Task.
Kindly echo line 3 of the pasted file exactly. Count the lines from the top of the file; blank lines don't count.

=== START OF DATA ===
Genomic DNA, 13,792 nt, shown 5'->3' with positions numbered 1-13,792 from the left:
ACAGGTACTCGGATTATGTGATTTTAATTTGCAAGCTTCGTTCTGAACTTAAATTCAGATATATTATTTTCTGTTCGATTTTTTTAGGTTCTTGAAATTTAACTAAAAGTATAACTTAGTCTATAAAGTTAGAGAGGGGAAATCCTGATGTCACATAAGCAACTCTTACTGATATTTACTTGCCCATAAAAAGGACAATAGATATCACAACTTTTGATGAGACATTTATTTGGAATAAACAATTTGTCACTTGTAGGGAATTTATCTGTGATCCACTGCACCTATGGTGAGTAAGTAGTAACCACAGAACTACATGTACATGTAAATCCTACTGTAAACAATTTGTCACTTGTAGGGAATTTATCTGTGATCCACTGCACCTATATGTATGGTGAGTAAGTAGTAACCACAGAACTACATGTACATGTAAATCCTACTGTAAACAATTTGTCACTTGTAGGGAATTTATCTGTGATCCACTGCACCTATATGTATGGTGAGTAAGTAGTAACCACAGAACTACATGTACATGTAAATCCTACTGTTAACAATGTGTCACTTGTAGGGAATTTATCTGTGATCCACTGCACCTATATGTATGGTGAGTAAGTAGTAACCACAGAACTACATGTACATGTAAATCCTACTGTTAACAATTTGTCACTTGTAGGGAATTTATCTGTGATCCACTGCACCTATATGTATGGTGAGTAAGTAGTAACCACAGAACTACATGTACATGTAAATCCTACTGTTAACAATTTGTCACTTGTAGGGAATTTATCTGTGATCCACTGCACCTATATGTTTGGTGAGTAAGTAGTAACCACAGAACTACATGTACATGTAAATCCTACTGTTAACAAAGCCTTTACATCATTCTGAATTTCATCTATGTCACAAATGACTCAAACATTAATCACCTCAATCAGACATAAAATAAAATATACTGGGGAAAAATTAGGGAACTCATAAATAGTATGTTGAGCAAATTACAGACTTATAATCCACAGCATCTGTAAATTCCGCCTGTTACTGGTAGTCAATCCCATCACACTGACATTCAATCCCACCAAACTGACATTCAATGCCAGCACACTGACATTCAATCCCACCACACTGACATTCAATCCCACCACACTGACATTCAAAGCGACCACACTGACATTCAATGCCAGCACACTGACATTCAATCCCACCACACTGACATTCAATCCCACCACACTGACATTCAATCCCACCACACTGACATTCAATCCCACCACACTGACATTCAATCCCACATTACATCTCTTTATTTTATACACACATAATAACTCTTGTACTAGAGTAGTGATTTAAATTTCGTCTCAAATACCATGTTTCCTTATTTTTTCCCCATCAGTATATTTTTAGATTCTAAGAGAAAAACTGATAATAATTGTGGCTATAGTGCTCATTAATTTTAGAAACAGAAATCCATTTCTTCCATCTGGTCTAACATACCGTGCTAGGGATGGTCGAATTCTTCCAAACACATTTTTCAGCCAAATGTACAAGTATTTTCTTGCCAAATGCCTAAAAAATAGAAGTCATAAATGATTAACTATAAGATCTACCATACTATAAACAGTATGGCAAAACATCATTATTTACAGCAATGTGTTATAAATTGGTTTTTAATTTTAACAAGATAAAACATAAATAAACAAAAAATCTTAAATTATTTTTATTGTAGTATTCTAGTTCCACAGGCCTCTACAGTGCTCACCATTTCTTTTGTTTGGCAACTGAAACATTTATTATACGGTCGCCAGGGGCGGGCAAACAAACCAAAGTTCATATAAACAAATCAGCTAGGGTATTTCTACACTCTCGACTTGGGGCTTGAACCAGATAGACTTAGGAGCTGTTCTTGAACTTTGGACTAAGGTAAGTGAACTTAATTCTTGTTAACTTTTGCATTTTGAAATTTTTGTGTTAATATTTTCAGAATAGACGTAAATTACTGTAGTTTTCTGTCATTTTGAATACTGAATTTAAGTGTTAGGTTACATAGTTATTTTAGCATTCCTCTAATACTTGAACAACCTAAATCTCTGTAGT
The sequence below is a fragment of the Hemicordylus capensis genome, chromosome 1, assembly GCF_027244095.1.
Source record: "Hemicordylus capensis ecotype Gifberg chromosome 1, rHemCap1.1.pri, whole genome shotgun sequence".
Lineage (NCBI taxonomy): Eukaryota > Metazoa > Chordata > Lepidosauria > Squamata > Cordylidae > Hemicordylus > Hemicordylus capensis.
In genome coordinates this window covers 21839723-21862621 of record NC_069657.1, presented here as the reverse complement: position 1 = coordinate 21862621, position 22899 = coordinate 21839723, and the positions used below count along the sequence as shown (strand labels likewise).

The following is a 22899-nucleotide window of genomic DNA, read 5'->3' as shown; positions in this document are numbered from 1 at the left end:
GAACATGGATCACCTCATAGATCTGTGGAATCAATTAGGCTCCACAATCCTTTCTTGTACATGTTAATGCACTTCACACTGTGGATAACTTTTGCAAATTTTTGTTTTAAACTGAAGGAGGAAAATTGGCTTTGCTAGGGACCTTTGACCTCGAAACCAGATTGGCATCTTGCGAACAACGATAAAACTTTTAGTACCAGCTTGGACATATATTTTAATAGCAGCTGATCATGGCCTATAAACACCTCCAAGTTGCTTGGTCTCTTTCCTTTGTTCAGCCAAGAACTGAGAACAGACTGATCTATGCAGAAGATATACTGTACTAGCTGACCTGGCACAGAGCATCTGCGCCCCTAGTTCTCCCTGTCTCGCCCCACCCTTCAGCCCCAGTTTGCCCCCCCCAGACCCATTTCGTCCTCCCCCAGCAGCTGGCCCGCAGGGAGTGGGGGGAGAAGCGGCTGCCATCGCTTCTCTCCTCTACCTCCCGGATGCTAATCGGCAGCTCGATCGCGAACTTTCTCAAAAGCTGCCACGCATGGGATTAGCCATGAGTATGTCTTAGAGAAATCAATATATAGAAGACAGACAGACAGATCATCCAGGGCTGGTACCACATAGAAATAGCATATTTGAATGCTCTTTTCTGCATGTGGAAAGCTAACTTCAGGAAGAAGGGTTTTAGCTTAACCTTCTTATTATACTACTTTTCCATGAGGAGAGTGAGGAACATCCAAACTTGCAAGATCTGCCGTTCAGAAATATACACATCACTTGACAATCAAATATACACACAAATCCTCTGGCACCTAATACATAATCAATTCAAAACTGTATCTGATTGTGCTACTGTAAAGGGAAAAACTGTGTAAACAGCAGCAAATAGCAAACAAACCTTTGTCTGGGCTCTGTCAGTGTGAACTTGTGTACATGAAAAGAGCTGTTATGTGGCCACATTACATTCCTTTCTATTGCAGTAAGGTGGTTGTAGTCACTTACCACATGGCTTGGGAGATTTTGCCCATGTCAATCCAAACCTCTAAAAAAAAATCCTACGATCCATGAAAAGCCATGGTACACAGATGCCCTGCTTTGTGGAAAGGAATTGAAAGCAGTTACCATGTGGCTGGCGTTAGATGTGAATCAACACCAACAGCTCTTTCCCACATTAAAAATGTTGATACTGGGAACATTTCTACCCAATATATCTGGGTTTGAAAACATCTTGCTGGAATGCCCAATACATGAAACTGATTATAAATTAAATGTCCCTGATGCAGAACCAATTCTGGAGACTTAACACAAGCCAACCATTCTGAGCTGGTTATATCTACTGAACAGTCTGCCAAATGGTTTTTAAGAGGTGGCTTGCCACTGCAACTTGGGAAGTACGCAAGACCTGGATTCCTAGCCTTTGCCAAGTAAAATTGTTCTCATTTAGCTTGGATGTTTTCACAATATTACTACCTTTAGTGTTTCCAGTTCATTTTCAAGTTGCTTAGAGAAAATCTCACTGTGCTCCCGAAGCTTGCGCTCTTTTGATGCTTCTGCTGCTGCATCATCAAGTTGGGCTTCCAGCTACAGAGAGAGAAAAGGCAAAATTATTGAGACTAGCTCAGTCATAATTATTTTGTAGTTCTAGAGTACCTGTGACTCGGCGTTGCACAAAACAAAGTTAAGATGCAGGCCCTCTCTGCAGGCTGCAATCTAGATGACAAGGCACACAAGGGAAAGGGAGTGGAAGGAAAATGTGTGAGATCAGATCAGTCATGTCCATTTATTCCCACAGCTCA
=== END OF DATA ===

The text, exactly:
The sequence below is a fragment of the Hemicordylus capensis genome, chromosome 1, assembly GCF_027244095.1.